2. Great case, Steve and great discussion, Ken!

    I guessed proximal LAD because of the new onset RBBB + LAFB, and the STE in I, aVL, V5 and V6 with reciprocal changes in II, III and aVF (please note that the reciprocal changes are much more impressive amplitude-wise than the STE in I and aVL). The big question in my mind was "Why isn't there STE in V1 - V3 also? Then I thought about coronary anatomy (you HAD to have seen this coming, Ken!). The very first branch of the RCA is the conus artery that provides significant circulation to the RVOT and the basal septum. It is a major anastomotic connection between the RCA and the LAD. Sometimes it branches directly from the aorta and is considered a "third coronary artery" (it's THAT important!). This artery can be short or long - when short, it is little help to the LAD but when it is long it is a real blessing for the LAD (AND the patient!). This patient probably had a long conus artery which prevented ST elevation in V1 - V3 but was not able to save S1 (which provides the circulation to the RBBB and left anterior fascicle. Concurrent ST depression in V1 - V3 due to posterior (lateral) infarction is only cancelled when there is right ventricular or left anteroseptal STE caused by acute epicardial ischemia in those areas. There is no RV infarction here and an anteroseptal STE caused by proximal LAD (or higher) occlusion would like have resulted in much less ST depression remaining in V1 - V3. Once again, I think it is quite possible that a long conus artery prevented an anteroseptal infarction.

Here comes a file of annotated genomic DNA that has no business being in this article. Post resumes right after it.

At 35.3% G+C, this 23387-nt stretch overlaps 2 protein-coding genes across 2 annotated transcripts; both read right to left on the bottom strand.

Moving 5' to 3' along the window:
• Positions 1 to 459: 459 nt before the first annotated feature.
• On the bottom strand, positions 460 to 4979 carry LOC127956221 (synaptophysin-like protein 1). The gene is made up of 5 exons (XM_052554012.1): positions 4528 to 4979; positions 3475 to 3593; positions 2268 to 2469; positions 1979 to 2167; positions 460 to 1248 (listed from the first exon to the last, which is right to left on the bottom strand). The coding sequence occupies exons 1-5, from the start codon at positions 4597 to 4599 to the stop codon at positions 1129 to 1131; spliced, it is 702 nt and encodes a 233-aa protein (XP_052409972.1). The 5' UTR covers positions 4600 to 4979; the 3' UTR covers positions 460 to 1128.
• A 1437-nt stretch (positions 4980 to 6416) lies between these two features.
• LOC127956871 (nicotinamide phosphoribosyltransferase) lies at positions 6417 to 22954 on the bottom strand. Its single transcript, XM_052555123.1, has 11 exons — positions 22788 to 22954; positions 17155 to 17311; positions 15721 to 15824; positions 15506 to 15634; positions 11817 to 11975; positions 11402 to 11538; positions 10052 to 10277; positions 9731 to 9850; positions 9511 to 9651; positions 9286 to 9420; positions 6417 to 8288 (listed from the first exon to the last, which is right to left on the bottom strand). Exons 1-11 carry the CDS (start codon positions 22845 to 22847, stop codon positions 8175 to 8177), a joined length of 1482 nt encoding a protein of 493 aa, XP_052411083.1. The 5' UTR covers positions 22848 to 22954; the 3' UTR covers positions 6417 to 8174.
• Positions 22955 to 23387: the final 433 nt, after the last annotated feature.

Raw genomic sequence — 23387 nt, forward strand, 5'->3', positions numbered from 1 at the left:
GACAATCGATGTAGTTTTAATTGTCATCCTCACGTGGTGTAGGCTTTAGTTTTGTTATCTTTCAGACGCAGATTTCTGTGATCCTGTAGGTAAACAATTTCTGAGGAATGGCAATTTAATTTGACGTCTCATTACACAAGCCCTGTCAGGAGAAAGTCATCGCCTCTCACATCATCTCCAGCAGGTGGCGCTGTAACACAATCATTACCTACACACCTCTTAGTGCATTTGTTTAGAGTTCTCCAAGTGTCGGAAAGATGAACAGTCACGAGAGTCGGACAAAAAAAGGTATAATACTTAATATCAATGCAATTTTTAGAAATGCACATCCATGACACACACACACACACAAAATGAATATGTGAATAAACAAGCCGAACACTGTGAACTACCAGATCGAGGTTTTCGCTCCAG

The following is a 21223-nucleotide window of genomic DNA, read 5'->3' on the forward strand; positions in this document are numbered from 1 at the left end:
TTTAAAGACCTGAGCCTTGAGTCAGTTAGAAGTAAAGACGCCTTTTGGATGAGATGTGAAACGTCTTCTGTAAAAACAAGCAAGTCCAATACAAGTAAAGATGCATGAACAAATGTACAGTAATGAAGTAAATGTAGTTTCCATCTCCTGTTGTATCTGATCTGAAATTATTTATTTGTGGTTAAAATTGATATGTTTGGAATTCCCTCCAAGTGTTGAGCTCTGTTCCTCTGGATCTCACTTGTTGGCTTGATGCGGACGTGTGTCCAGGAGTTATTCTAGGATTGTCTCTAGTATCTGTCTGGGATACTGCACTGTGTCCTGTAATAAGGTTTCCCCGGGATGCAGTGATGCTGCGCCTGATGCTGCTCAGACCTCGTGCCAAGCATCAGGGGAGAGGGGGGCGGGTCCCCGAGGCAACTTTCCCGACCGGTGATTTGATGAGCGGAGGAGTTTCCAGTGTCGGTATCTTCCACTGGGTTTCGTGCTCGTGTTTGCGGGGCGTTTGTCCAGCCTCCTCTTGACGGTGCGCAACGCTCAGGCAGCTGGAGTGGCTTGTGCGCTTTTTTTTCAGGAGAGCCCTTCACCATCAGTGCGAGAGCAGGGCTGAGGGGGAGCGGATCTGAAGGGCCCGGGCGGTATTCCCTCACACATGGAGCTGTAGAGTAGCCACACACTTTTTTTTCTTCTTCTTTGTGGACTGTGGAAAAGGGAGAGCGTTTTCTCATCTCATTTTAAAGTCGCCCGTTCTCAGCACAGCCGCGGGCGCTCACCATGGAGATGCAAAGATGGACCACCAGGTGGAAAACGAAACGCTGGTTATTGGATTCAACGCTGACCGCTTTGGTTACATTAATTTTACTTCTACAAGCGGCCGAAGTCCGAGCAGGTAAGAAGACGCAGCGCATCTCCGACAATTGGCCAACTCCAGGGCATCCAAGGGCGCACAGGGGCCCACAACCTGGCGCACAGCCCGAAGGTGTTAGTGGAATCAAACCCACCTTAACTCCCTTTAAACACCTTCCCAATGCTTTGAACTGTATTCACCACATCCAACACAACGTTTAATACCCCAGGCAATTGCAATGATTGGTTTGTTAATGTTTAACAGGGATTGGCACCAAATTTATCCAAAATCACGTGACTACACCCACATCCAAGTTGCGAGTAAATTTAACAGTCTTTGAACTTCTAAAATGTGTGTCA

I certainly agree that left main occlusions (complete or partial) can result in very confusing ECGs - especially when there is pre-existing pathology present!

    One other thing, Ken: do you think the pacemaker lead might be stuck in some ischemic atrial myocardium? The pacemaker rate and the ventricular rate are the same, but those pacemaker artifacts appear a bit far from most of the P waves.

    1. ALWAYS interesting to read your astute comments Jerry! And always educational! I had not thought about a long conus artery. To me — I was struck by how much of a mirror-image the ST-T depression in V3 was to what we see in V5, V6 — and THAT was the reason I thought there might be cancellation of ST elevation in V1,V2 (despite the “stretch” in trying to come up with an anatomic relationship, as you indicate). But, “Some patients don’t read the textbooks” — and I couldn’t come up with any reason for that reciprocal V3-V6 relationship. Otherwise — GREAT thought you have about the pacemaker lead being “stuck” in some ischemic atrial tissue. THANKS again for all of your insights! — :)